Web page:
Vern Gambetta recently alluded to the same notion in this blog post for Elite Track, and I couldn’t agree with him more.  Effective training is not solely about pushing massive loads slowly — ultimately, it boils down to training the body to produce maximum power over a defined time period (or, more specifically, within a defined energy system), consistent with your goals.  Is raw strength a component in power development and athletic achievement?  You bet it is.  But, it’s only a single component of the overall power equation.  And so I’ve got to side with Vern on this one — I find it hard to believe that (quarter squatting, at best?) this load is lending much enhancement to this kid’s instantaneous power output.  He’s a hammer thrower, not a strongman competitor.  I’ll be a little more forgiving than Vern though, as you can’t decipher an entire training program from a single picture.  I’ll will hold this up as a metaphor, though, for what seems to be a bias (in males, anyway) toward the raw strength end of the training spectrum.  Moving big loads in the gym does turn heads, and it’s certainly an ego trip to feel the bar across your shoulders undulating due to a heavy load, and your driving of that load up through another rep.  But is grinding out slow, heavy reps helping you achieve your goal?  Would you be better served spending time developing speed, speed-strength or strength-speed aspects of the same basic movement?  I would have to say that in my experience it’s the speed of movement that is the limiting factor in a trainee’s power output in a particular movement pattern.  Not always, of course, but usually.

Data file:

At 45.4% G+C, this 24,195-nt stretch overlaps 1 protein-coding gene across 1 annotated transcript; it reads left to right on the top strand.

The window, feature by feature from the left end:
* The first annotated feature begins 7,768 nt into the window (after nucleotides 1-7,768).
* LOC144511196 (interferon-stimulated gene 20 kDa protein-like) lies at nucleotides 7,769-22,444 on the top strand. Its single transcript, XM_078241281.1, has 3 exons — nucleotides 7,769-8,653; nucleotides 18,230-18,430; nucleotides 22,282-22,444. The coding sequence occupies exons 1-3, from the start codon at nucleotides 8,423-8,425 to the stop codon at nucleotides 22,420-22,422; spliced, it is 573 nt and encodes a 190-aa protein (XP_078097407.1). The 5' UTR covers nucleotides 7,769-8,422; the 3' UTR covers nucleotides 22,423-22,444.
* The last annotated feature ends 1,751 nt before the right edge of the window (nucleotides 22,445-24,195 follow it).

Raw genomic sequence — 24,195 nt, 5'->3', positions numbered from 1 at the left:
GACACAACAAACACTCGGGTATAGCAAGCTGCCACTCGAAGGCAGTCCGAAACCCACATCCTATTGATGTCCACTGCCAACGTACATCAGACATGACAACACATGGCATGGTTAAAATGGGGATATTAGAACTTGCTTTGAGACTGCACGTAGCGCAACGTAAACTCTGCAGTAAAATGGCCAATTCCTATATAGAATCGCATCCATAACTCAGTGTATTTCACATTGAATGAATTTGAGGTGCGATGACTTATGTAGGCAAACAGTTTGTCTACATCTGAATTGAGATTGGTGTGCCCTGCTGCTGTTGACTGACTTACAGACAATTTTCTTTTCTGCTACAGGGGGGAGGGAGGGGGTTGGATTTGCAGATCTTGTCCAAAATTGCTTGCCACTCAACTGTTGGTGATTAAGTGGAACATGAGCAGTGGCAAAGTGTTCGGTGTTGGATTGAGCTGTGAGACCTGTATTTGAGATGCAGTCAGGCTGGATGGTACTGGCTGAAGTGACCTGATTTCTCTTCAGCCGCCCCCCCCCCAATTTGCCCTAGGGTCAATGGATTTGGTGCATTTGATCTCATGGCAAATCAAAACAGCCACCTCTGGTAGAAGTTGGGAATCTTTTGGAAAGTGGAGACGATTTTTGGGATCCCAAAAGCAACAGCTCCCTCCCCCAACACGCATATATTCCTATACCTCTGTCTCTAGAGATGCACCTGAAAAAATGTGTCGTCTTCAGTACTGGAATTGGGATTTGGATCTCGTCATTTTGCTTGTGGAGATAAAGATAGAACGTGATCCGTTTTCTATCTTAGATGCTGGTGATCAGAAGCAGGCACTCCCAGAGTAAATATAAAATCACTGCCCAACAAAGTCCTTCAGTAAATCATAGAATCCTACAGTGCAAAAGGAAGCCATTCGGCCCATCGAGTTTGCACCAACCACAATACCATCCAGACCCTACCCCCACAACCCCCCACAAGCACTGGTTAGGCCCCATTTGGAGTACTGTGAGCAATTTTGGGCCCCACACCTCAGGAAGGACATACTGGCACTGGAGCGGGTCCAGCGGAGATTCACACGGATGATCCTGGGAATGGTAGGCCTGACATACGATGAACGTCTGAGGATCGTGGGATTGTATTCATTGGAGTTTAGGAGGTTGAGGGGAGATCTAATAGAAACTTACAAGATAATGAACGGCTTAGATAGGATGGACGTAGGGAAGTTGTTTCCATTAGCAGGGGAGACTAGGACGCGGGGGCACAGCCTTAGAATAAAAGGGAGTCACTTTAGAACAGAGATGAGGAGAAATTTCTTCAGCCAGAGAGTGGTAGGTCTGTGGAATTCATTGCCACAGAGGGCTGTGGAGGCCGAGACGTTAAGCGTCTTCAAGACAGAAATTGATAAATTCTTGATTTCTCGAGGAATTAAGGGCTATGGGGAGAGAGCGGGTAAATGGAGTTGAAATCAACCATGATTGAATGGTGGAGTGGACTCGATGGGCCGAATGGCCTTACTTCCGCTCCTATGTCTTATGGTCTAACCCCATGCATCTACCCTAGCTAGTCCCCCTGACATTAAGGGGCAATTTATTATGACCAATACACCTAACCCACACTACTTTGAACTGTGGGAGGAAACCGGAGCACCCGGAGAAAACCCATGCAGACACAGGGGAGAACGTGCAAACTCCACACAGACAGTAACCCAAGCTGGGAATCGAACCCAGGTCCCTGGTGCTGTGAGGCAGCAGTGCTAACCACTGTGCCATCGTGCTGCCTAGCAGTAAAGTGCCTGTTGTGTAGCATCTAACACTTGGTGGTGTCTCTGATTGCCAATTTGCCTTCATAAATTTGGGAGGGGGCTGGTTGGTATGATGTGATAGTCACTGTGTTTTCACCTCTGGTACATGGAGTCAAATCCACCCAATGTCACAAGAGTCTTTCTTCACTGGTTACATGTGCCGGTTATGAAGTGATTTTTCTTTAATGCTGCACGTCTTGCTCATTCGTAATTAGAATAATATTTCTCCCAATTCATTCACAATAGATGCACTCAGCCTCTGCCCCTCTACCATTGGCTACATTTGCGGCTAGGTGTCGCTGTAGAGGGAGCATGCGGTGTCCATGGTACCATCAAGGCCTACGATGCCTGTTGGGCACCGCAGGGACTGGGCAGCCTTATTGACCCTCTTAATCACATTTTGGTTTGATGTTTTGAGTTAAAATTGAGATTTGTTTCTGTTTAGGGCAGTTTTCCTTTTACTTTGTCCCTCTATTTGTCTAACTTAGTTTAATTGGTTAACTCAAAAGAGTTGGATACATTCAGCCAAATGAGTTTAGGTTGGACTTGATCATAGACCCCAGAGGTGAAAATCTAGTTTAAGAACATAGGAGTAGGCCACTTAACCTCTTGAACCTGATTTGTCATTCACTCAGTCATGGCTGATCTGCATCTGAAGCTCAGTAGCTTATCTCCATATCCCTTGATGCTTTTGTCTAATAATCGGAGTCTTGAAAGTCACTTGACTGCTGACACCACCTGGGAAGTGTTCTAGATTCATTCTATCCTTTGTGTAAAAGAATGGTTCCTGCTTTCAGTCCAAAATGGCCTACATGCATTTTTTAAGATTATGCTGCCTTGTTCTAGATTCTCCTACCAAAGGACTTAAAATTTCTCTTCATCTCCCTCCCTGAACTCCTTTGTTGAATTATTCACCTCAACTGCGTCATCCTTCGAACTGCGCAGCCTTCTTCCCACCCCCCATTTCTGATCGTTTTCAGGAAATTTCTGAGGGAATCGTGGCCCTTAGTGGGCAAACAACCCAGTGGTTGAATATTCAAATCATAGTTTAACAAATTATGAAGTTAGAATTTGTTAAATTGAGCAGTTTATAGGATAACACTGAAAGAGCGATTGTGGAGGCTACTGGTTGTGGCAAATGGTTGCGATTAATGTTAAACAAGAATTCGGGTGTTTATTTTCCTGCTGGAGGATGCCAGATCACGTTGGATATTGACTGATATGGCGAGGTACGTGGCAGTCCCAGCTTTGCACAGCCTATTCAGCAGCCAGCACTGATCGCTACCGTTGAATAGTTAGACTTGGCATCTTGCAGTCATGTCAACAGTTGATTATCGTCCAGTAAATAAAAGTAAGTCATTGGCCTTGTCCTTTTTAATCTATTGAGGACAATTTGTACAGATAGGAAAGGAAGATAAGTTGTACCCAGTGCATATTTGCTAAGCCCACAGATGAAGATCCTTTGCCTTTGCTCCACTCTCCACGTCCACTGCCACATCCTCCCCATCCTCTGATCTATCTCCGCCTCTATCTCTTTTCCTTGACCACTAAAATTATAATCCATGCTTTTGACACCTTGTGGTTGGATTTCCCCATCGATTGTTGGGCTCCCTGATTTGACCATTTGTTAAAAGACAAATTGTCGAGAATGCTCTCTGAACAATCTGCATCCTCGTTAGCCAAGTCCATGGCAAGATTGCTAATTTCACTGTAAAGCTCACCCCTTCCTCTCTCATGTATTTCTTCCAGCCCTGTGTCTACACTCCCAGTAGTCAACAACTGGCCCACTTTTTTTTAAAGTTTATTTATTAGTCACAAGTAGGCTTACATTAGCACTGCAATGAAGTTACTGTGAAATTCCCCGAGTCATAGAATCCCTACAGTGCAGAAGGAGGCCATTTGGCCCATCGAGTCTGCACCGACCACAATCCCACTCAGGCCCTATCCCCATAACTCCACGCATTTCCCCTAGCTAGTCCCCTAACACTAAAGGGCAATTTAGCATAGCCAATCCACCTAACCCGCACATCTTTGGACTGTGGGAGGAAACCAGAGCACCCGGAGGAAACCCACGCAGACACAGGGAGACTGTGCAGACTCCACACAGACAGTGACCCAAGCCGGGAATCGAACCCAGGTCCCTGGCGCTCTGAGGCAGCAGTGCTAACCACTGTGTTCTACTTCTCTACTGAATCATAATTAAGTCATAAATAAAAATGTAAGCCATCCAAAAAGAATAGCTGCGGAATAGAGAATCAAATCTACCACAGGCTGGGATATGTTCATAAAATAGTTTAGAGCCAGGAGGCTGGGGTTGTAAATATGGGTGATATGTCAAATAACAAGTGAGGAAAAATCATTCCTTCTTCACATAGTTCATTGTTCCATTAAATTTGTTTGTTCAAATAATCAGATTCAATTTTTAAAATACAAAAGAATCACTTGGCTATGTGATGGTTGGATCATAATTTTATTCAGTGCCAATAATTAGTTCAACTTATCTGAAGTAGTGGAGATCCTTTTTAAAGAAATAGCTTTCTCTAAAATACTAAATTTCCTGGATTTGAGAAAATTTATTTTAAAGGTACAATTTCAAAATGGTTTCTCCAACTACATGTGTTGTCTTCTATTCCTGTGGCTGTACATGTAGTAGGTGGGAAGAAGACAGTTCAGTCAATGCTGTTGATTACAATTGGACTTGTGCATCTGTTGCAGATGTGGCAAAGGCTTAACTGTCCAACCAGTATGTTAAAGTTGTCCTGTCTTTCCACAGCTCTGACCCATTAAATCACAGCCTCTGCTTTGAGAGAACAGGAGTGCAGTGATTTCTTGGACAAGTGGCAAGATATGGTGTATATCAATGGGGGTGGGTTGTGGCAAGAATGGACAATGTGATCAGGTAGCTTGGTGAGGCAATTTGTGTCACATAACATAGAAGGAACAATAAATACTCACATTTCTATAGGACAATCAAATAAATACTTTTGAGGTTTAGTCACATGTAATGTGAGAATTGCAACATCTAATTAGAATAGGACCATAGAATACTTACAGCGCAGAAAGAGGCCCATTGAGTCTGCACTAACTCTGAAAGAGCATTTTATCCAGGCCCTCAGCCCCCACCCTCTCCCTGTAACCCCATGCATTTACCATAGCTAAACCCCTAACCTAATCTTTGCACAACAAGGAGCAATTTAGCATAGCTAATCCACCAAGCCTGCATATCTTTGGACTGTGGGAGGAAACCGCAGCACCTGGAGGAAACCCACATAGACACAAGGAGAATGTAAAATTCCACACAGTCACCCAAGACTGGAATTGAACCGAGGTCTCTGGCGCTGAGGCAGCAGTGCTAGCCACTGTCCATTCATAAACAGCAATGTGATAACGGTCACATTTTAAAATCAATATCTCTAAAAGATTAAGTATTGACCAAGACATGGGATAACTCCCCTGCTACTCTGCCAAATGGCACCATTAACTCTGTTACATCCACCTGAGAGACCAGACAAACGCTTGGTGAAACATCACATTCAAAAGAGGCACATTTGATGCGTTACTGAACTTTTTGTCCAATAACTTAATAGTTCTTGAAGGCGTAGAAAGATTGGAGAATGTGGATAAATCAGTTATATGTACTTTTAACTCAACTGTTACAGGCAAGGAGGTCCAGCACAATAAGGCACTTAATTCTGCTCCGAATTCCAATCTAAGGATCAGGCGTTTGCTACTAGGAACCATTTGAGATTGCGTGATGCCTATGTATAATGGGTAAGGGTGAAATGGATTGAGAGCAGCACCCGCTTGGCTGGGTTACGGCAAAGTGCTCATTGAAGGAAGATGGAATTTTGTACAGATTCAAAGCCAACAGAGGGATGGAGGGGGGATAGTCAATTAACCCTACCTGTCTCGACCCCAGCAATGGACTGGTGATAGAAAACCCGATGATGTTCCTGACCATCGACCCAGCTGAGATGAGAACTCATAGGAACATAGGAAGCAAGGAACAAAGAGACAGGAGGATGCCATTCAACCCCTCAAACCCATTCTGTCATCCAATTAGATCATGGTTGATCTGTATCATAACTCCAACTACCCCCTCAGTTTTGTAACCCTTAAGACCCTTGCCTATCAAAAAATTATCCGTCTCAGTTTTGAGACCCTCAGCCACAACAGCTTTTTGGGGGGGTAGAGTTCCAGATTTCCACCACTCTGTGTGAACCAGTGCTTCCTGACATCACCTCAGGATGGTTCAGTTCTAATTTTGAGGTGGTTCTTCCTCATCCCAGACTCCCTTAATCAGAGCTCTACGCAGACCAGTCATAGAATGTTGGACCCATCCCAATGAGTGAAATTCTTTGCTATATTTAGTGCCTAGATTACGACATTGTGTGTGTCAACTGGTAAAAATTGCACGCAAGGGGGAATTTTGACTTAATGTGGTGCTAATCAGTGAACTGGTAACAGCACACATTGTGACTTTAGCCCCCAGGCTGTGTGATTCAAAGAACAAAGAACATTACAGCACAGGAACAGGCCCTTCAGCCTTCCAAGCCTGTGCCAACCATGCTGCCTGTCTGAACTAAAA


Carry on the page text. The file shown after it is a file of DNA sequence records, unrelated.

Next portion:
Oh, and one quick thing I’d like to point out from the box jump photo sequence (by the way, thanks, CrossFit, for the shot) — look at the jumper’s toe-off angle in the third frame.  See the slight forward trajectory?  That forward trajectory signals a greater degree of quad engagement in that movement than what would be the case if this guy were to be engaged in a true vertical jump, or in a (properly performed) clean or snatch (or one of their variations).   In the vertical or “jump back” version of this basic movement, the posterior chain is engaged to a greater degree.  The box jump and vertical jump, therefore, are not the same beast.  Close, perhaps — think, zebra is to horse as box jump is to vert — but not quite.  The posterior chain is the most explosive and powerful — or potentially most powerful (if not yet properly developed) — engine your body possesses.  To fully develop the posterior chain — and then to learn to fully engage that chain — is to push your jumping ability ever higher.  Squat variations are no doubt a great foundation for an explosive vert; but the pulls and Oly lift variations (think explosive triple extension) will truly put the umph in your “ups”.